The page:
LILONGWE (Reuters) - Armed police used tear gas on Thursday to disperse demonstrators demanding the resignation of Malawi’s president after an election they say was rigged, escalating the state’s response to protests that began two days ago.
Thousands of supporters of opposition parties took to the streets of the capital Lilongwe, a Reuters witness said, with one group occupying a complex housing the presidency and government offices for a third day.
Protesters said police had also fired bullets, and police spokesman James Kadadzera said a child had been “accidentally shot” but survived. He provided no further details.
President Peter Mutharika narrowly won re-election in the southern African country last month.
Opposition parties complained of irregularities including polling station results sheets with sections blotted out or altered with correction fluid, but the state electoral commission ratified Mutharika’s victory on May 27.
The protests have gathered momentum since Tuesday.
“The crowds were getting violent today so we decided to fire tear gas to quell the protests,” the police spokesman said.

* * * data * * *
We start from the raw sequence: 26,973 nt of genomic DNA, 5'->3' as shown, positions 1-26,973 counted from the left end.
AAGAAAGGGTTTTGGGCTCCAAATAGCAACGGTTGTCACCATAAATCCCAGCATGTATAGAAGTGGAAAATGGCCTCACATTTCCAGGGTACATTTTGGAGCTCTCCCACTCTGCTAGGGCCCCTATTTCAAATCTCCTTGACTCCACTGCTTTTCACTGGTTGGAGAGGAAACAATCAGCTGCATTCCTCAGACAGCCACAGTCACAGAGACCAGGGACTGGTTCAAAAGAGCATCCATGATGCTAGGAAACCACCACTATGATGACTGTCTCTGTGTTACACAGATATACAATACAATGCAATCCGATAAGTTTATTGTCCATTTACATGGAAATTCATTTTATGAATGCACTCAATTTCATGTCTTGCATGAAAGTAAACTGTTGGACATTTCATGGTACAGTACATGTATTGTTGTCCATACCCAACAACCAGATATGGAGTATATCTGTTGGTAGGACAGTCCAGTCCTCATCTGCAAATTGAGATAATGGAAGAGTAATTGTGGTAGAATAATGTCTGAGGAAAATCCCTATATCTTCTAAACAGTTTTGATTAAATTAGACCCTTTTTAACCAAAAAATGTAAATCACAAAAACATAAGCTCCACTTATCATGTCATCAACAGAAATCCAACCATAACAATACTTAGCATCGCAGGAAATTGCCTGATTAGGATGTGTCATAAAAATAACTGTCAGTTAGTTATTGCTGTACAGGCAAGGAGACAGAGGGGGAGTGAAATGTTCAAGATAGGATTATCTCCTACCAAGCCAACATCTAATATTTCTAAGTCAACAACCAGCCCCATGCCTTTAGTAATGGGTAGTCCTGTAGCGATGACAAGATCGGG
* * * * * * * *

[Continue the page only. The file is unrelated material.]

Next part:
Reuters could not independently verify witness accounts that the child had been shot with a live round, and hospitals in the city declined to say if they were treating any victims of bullet wounds.
Most of the protesters support the main opposition Malawi Congress Party (MCP), which is challenging the electoral commission’s verdict along with another party, the United Transformation Movement.
“We will not fear the police, we will not be stopped until Mutharika steps down because he stole this election,” MCP secretary general Eisenhower Mkaka said.
A spokesman for the president’s Democratic Progressive Party (DPP) accused the MCP of creating unrest to make it difficult for Mutharika to govern.
“We won the election clean and fair and ...the opposition should accept defeat and agree to work together (with us) to correct Malawi’s many ills,” Nicholas Dausi said.
Mutharika, 78, a former law professor, presided over improvements to infrastructure and a slowdown in inflation during his first five-year term, but critics accuse him of corruption and cronyism. He denies this.
The small, landlocked country won independence from Britain in 1964. After an initial period of economic and social stability, it is now ranked among the poorest countries in the world, reliant on donor funding and tobacco and tea exports.
“We can’t afford another five years of a thieving and corrupt government,” said 28-year-old protester Lusungu Gondwe.
Reporting by Mabvuto Banda; Writing by Olivia Kumwenda-Mtambo; editing by John Stonestreet